Florida police will pursue charges against five Florida teens who taunted and videotaped a man as he drowned, according to a statement released on Friday, July 21.
Detectives with the Criminal Investigations Division in conjunction with the State Attorney’s Office will prosecute the teens, aged 14-18, under a statute that requires residents to report a death to the medical examiner. The charge is a misdemeanor.
“When we initially reviewed this case it was determined there were no laws broken as the teens were not directly involved with the death,” said Cocoa Police Chief Mike Cantaloupe. “Further research of the statutes and consultation with the State Attorney’s Office yielded the decision to move forward with charges under this statute.”
Police said the five teens were near a body of water smoking marijuana on July 9 when they filmed James Dunn, 31, drowning. Instead of calling for help or informing the authorities, they posted the video on YouTube.
In the video, the teens said that the man is going to die, but they won’t help him. The boys laugh at the man and curse at him. When Dunn drowns, the teens laugh.
Warning: the following footage contains disturbing images and language.
Dunn’s family filed a missing persons report on July 13, three days after he drowned. Police recovered his body on July 14 after a passerby called to report a body floating in the pond.
Police said Dunn went into the water willingly. Footage from a neighbor’s security camera shows him scaling a fence on his way to the pond.
At least one of the teens showed no signs of remorse when police interviewed him, KFOR reported. The nature of the incident shocked many police veterans.
“I’ve been doing this a long time, probably 20 years or more … I was horrified. My jaw dropped,” said Cocoa Police Department spokeswoman Yvonne Martinez.
The mayor of the town was also shaken by the contents of the video.
“As mayor of this great city it saddens me to the core to watch video shot by a group of kids watching a man drown and doing nothing to help him,” Mayor Henry Parrish III said in a statement. “There just are no words to describe the lack of conscience within these young people.”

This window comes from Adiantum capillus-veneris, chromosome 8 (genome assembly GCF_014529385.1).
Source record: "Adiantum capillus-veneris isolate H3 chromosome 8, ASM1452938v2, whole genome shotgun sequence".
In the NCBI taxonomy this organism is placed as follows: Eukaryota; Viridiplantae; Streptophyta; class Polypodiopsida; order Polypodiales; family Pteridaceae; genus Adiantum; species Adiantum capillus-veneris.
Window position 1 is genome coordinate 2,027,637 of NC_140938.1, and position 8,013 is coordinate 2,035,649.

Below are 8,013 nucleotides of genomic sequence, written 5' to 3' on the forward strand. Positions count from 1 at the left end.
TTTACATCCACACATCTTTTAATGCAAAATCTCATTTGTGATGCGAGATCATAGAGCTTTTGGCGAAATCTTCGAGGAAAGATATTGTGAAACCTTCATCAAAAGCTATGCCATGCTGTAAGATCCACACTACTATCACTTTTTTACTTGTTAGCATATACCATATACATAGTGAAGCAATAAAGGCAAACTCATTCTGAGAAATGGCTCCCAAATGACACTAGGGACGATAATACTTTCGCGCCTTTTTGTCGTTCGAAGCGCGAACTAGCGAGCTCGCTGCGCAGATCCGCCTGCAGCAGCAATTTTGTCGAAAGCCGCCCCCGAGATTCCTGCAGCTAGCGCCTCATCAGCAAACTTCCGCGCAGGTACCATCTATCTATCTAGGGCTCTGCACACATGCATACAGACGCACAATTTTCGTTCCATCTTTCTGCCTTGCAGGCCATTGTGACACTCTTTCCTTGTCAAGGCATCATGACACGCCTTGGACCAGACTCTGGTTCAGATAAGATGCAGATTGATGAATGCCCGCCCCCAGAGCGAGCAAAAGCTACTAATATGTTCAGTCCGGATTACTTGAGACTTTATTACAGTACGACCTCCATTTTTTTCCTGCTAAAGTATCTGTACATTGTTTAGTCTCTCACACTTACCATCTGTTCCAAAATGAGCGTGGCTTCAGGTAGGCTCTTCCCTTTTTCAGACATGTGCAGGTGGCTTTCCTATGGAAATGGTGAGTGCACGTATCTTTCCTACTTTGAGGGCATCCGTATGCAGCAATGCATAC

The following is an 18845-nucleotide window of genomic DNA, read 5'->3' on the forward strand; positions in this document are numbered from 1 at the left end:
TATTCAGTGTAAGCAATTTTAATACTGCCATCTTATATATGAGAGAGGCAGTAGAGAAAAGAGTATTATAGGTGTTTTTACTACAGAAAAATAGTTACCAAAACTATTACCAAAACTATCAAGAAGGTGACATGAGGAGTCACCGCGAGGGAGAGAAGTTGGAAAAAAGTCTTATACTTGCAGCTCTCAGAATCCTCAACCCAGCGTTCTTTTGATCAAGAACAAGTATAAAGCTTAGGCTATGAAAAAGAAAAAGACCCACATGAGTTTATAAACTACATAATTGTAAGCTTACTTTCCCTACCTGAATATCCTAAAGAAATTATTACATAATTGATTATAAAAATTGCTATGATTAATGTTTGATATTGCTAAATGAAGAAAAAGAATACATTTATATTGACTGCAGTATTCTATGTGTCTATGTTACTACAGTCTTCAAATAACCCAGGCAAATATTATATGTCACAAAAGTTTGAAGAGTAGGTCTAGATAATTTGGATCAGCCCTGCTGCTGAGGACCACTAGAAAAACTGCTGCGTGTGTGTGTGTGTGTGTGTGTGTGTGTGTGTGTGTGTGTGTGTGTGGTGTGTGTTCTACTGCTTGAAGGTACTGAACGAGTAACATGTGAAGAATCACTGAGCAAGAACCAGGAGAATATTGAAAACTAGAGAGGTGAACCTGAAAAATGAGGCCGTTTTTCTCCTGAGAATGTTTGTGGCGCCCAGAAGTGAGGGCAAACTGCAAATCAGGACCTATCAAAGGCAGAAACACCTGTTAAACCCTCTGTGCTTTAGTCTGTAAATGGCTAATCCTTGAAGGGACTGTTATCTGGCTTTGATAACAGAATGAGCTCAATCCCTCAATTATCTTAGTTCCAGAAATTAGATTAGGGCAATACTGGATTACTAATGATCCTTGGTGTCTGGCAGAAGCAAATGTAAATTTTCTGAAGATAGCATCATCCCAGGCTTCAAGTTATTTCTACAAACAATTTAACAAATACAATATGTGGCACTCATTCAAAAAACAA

Police did not file charges against the teenagers initially, because there is no law in Florida that requires residents to seek or provide aid to a person in danger. A friend of Dunn’s sister Simone McIntosh started a petition to change the law.
When a person is in danger “you should be obligated to help or to get help for them,” McIntosh told HLN.
McIntosh also wondered why the teens took no action.
“Why didn’t you call for help?” she said. “Why didn’t you make a phone call? All it took was one second and a life could have been saved.”
Police asked the media not to share the video out of respect for Dunn and his family. But his sister encouraged the public to share it.
“I feel like something should be done to (the teens),” Dunn’s sister said in a Facebook Live video she posted on Thursday. “I don’t care if it’s probation or something, it just needs to be an eye-opener. A lesson learned.”
“If they can sit there and watch somebody die in front of their eyes, imagine what they’re going to do when they get older. Where’s the morals?” she asked.